Let’s be forthright: Despite its seemingly upbeat title, the musical Spring Awakening, onstage at the Aronoff Center in an attention-grabbing touring production, deals with dark and difficult topics: teen suicide, unplanned pregnancy, physical abuse. Set in the 1890s (it’s based on a controversial German play from 1891), it’s about angsty teens whose hormones have started to flow — that’s the meaning of the title — but whose parents and teachers are in denial (at best) and largely controlling and repressed. The generation gap is nothing new.
The show asks audiences to step away from stereotypical notions of musical theater populated by happy, romantic people who overcome challenges with a song. The emotions felt by the five girls and six boys in Spring Awakening are nothing new: sexual urges, social uncertainty, an urge to grow up quickly while fearing what that means. The 2007 Tony Award-winning musical exposes and exploits these hopes and fears literally.
[For more background see my feature story, "Wake-Up Call."]
Spring Awakening universalizes its themes by juxtaposing provincial, 19th-century Germany with music that’s very much today, Indie Rock. The teens, dressed in school uniforms from a century ago, pull out hand-held mics to sing. Angular, frenzied choreography by modern dance master Bill T. Jones (who won a Tony Award for this work) makes their emotions breathtakingly visual. The athletic movement and from-the-gut singing takes its inspiration more from Rock shows than traditional musicals.
The story follows three adolescents: naive Wendla (Christy Altomare), who asks questions her mother prudishly refuses to answer; cynical, worldly Melchior (Jake Epstein) takes an anti-authority stance that makes him a chick magnet, even while hiding his own doubts behind a mask of precocious knowledge; and anxiety-ridden Moritz (Taylor Trensch) is a bundle of fears who second-guesses his own actions and beats himself up for missed opportunities.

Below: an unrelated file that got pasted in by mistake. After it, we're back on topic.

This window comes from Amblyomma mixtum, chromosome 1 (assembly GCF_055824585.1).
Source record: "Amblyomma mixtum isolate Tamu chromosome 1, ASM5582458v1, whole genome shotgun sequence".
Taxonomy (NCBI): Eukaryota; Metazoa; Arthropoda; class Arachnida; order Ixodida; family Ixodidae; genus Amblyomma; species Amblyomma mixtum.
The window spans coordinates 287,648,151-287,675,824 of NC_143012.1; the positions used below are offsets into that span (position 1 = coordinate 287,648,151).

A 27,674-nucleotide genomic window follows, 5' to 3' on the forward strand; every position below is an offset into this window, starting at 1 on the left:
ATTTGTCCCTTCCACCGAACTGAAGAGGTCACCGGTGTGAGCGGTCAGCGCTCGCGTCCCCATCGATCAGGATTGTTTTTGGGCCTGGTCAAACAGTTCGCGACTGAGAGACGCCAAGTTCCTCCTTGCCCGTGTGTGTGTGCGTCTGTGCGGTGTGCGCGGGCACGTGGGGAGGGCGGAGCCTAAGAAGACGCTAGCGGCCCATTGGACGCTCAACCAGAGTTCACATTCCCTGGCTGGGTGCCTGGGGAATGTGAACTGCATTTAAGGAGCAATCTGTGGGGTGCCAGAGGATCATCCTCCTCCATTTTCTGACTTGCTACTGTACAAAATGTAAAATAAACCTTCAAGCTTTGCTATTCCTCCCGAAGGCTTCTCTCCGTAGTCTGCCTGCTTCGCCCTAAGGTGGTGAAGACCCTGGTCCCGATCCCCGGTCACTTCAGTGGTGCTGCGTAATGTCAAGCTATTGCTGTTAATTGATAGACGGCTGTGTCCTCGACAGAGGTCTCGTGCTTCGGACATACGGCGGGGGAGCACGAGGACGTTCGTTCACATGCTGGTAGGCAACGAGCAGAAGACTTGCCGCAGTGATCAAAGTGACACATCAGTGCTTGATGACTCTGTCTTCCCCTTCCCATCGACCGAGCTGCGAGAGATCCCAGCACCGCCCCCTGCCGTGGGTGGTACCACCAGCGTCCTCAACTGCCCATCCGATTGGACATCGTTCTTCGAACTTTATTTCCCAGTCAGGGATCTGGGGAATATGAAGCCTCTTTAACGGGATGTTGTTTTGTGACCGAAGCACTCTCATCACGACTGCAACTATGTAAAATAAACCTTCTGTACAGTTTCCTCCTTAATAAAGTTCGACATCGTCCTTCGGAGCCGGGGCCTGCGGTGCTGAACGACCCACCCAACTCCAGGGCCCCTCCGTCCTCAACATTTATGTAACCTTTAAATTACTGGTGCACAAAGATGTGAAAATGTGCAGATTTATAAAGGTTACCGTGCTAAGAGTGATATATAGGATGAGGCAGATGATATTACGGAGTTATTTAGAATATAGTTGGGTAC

His bird’s-nest hair in Act I reflects his tangled emotions; it changes in Act II to reflect deeper fears. (Hair offers a window into many of the roles.)
Wendla, Melchior and Moritz are each on a path to unhappiness that’s not only acted but sung. But these songs — by Rock composer Duncan Sheik with words by Steven Sater — also provide flashes of beauty, hope and positive desire. Altomare’s pure soprano and pristine diction (she trained at UC’s College-Conservatory of Music) are perfect for the sweet Wendla, yearning to understand life’s mysteries. Epstein distills Melchior’s arrogance in “All That’s Known,” but his sweet tenor and dark eyes belie doubts just below the surface. His sensitivity after a friend’s suicide (“Left Behind”) is powerfully felt. As Moritz, Trensch embodies the socially awkward kid who fears he’ll never catch up (he leads the angry song, “The Bitch of Living”) and his alienation (“Don’t Do Sadness”).
The show’s entire ensemble, actors and an onstage band of a half-dozen players (including two fine guitarists), add frenetic activity and vocal strength. Especially noteworthy is Steffi D as Ilse, a free spirit dressed in life-affirming green in her final scene: She’s less threatened by impending maturity, and her optimism gives Spring Awakening its occasional warmer moments in “Blue Wind” and the modestly hopeful finale, “The Song of Purple Summer.” Angela Reed and John Wojda play various adults who govern the lives of the teens, constantly reinventing characters with slight changes in posture and voice.
Spring Awakening is imaginatively staged with several rows of onstage seating. Actors sit among the audience there, stepping in and out of the action. The tall brick rear wall supports ingenious, colorful lighting in addition to a hodgepodge of images evoking school (a blackboard behind the band sports the song list), 19th-century life and images such as a blue butterfly wing, referencing song lyrics.
Spring Awakening is poetry and emotion brought to painful life. “So dark,” one teen utters as he contemplates a desperate move. But at the same time, it’s so beautiful. The dramatic tension between pain and passion is what’s awakened in this powerful show. It’s a new dynamic, revealing the magnificent potential of musical theater.
comments powered by Disqus